13. Once you have the head carved, how about using some of the paddle tails already on the market and cutting shaving them to fit with an Xacto knife. If your like me, you probably already own a bunch. This might get you in the ballpark without much effort and cut down on the amount of work. Lots of them available for $5 and under a pack. It would only waste one bait out of a pack. Even if a particular bait doesn't work with your head, you can just fish the pack normally. Once you find a paddletail that gives you the action you want, you can make mold that combines the tail dimensions of the exis
  14. Boss makes plastic skirt hubs and lead skirt hubs. I have used the plastic hubs on wire. The plastic hubs are very durable . Maybe one of those products would work. https://www.tacklewarehouse.com/BOSS_Punch_Hub_5pk/descpage-BOSSPCH.html https://www.tacklewarehouse.com/BOSS_Lead_Punch_Hub_10pk_/descpage-BOSSLDHUB.html At one point, I believe Boss also made the hubs in aluminum. You could try contacting Boss directly if you want a bulk order or to see if they still make the aluminum ones. https://www.fishboss.com/products/ Boss also makes a skirt flare band. I thin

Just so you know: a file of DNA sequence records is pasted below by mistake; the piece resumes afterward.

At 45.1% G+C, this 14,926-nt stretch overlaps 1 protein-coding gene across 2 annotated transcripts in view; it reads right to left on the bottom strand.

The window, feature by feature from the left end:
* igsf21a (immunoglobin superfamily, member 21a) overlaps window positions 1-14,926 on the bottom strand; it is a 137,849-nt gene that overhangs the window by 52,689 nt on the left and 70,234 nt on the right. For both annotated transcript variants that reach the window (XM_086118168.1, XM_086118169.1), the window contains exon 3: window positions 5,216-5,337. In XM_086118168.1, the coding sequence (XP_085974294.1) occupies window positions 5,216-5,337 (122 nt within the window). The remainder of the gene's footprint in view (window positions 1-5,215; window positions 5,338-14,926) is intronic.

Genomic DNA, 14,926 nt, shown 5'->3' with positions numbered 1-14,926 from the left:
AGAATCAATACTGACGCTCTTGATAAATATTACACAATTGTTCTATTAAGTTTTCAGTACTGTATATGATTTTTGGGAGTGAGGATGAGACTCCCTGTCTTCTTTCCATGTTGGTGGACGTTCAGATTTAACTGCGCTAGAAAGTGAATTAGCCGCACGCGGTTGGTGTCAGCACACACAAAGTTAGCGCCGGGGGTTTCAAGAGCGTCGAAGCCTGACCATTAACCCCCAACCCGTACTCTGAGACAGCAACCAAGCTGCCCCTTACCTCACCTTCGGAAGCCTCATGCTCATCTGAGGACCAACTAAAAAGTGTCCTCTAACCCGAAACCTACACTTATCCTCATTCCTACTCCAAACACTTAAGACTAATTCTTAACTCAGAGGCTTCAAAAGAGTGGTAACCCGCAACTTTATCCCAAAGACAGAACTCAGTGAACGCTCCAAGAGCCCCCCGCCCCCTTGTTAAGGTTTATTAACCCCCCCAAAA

15. I use SS shaft wire or a cut section of a SS steel nail for pins. I will use regular steel nails if I don't have the other two for freshwater. I keep the pin in by trying to not drill all the way through the bottom of the bait. The top hole and the bottom hole, if I drill through, get plugged with a tooth pick or small dowel and super glue. The bottom hole gets plugged first if I happen to drill through the bottom if the bait. Cut the point of a round toothpick off so it just barely won't go in the hole. Put the glue on the toothpick and use slight force to jam it in. You don't need